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Old 04-10-2011, 10:58 AM   #1
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Default looking for southern tier iniquity clone...

Has anyone tried this beer? I LOVE it! It is a black IPA/CDA/American Black Ale. Im not sure what the official name for the style is but this is my favorite rendition of it so far. I would love to try and make a batch of it. It has a good amount of roasty malts along with the burst of hop flavor/aroma/bitterness. It almost has a Belgian quality to it... almost.

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Old 04-10-2011, 11:24 AM   #2
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Southern Tier beers are easier than some to clone. Info from Southern Tiers website:

9% ABV
21 degrees plato
2 -row pale malt
debittered black malt
kettle hops : chinook, cascade
hopback :Willamette
dry hops: cascade, centennial


I know this doesn't completely answer your question, but this should be a really good start...and the malt bill is pretty simple. Just add 2-row to get the gravity and black malt to color.

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Old 04-10-2011, 12:52 PM   #3
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It is funny. I just had one the other day and was thinking about trying to come up with a recipe.

I looked on the bottle and on the website and found the info that the poster above did. The bottle shows 52.7 L ( I am not 100% sure since I am going from memory) SO the grain bill should be pretty easy.

The only thing they do not give away is the IBU's It does not seem real hoppy so an educated guess should get you pretty close. I am going to work on the recipe in the next couple of days. Maybe we can compare and see where it gets us.

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Old 04-10-2011, 01:24 PM   #4
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Just checked the bottle I was wrong it says 56.2L. 21 Plato= 1.084 OG. Now Just need to figure the IBU's.

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Old 04-10-2011, 02:37 PM   #5
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Does debittered black malt add any roasty flavor.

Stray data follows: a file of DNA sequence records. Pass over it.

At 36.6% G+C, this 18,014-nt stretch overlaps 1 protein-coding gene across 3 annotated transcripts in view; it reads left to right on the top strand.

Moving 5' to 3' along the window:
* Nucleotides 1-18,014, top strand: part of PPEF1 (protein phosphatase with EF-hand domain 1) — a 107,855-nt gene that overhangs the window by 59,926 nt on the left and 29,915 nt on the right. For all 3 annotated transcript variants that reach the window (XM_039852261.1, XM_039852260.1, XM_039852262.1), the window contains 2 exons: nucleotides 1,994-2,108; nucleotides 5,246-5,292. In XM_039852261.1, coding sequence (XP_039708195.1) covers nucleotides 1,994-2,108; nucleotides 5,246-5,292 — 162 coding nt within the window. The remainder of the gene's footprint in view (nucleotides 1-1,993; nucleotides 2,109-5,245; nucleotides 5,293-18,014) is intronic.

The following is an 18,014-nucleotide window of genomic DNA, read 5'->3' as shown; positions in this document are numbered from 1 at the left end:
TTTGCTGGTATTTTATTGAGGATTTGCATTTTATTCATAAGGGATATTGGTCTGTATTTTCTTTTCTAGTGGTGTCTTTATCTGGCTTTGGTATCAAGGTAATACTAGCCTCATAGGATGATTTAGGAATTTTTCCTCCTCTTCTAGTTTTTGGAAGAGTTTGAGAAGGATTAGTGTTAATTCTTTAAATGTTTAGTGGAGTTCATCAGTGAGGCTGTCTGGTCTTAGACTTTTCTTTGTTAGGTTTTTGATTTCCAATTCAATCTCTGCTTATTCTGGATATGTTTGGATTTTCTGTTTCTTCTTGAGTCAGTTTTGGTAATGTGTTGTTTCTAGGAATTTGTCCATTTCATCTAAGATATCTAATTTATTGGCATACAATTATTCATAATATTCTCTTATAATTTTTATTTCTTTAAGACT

What sort if yeast do you think?
Is hopback the same as flameout?

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Old 04-10-2011, 03:50 PM   #6
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Here's some quick numbers from beersmith...75% efficiency

16# 12 oz 2-Row 89%
2# 2 oz De-bittered Black Malt 11%

OG: 1.084
FG: 1.015
ABV: 9.05
SRM: 56.6

I suppose with that high an amount of de-bittered black malt it would impart some roasty flavors into the beer.

Hop-backs are similar to a flameout in that they don't really impart any IBUs and are for flavor/aroma but I think of it as a more intense 0 minute addition. You get more flavor/aroma from a hop-back b/c you are using whole hops and pushing wort through them right before you chill which kinda captures the purest flavor/aroma of the hops. You could probably mimic it with just a larger 0 minute flameout hop addition, especially if you whirl-pool the hops for a little bit

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Old 04-11-2011, 12:06 AM   #7
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I did some research and found that SRM is not equal to degree L.

2 lbs of debittered black is way too much. They recommend 1to 5% of the bill.I think that about 6-8 oz would be plenty.

The formula I found is

( lbs grain X L) / total vol =SRM

so if I am doing this right

( 16 X 1.9)/ 5 = 6L

(.45 X 550)/ 5 = 50L


for a total of 56L

When plugged into brew software it comes to about 27 SRM

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Old 04-11-2011, 03:41 AM   #8
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I'm not sure about that formula...

For the most part I've read that SRM and °L are almost identical - further reading I've seen this formula several times

°L = (SRM + 0.6) / 1.35

And according to that there would be even more than 11% of de-bittered black malt...

Their recommendations are just that, recommendations. IMHO they expect someone using that malt to only want it for lending color - in the case with this beer it lends roasty qualities too, and that is perhaps because they use more than what is recommended and get more than just color out of the malt.

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Old 04-11-2011, 04:11 PM   #9
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Looking at the BJCB style guidelines for a stout they range from 22-40 SRM. This beer falls on the lower end of that scale. When I tried the Iniquity Black Ale, I held it up to a light and it was not as black as many stouts. Almost a dark mahogany color through the light.

I plugged in 8oz of debittered black into my brew software and got 27 SRM which I think is about right. I think that 8 oz would give a slightly roasty flavor.

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Old 04-11-2011, 04:27 PM   #10
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Yeah ima grab one of those tonight - it's been a while since I have had one, and I need to have a better idea of what I'm talking about since my memory's faded. BTW I don't think this beer is considered a stout.

A little note on the color: with huskless malts, the amount of color it imparts can vary quite a bit depending on how well ground up it was prior to the mashing. The finer the grind the darker it will make a beer and the flavor will become more roasty (b/c more of the malt will be suspended in the beer). Also if they filter their beers this may affect the color as well, but I'm not sure they do this.

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